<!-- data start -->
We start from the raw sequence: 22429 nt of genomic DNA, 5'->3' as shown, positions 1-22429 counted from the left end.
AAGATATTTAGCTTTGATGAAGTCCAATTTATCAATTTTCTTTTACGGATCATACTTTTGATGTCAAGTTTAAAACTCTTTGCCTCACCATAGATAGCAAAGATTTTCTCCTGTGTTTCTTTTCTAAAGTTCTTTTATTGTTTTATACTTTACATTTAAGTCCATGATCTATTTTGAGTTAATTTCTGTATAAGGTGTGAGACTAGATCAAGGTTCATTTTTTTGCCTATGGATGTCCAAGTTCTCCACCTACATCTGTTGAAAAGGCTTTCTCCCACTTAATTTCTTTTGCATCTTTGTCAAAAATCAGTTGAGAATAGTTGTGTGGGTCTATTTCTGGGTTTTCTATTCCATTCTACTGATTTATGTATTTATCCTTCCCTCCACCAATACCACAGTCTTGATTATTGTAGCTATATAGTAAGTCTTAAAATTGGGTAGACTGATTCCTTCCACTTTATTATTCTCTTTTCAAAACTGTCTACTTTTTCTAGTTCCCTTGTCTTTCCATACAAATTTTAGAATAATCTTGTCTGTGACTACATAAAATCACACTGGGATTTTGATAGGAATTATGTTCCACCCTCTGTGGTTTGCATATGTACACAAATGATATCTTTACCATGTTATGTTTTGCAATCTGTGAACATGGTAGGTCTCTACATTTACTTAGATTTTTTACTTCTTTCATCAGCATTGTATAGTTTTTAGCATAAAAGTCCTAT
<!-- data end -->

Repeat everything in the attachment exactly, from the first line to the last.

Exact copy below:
We start from the raw sequence: 22429 nt of genomic DNA, 5'->3' as shown, positions 1-22429 counted from the left end.
AAGATATTTAGCTTTGATGAAGTCCAATTTATCAATTTTCTTTTACGGATCATACTTTTGATGTCAAGTTTAAAACTCTTTGCCTCACCATAGATAGCAAAGATTTTCTCCTGTGTTTCTTTTCTAAAGTTCTTTTATTGTTTTATACTTTACATTTAAGTCCATGATCTATTTTGAGTTAATTTCTGTATAAGGTGTGAGACTAGATCAAGGTTCATTTTTTTGCCTATGGATGTCCAAGTTCTCCACCTACATCTGTTGAAAAGGCTTTCTCCCACTTAATTTCTTTTGCATCTTTGTCAAAAATCAGTTGAGAATAGTTGTGTGGGTCTATTTCTGGGTTTTCTATTCCATTCTACTGATTTATGTATTTATCCTTCCCTCCACCAATACCACAGTCTTGATTATTGTAGCTATATAGTAAGTCTTAAAATTGGGTAGACTGATTCCTTCCACTTTATTATTCTCTTTTCAAAACTGTCTACTTTTTCTAGTTCCCTTGTCTTTCCATACAAATTTTAGAATAATCTTGTCTGTGACTACATAAAATCACACTGGGATTTTGATAGGAATTATGTTCCACCCTCTGTGGTTTGCATATGTACACAAATGATATCTTTACCATGTTATGTTTTGCAATCTGTGAACATGGTAGGTCTCTACATTTACTTAGATTTTTTACTTCTTTCATCAGCATTGTATAGTTTTTAGCATAAAAGTCCTAT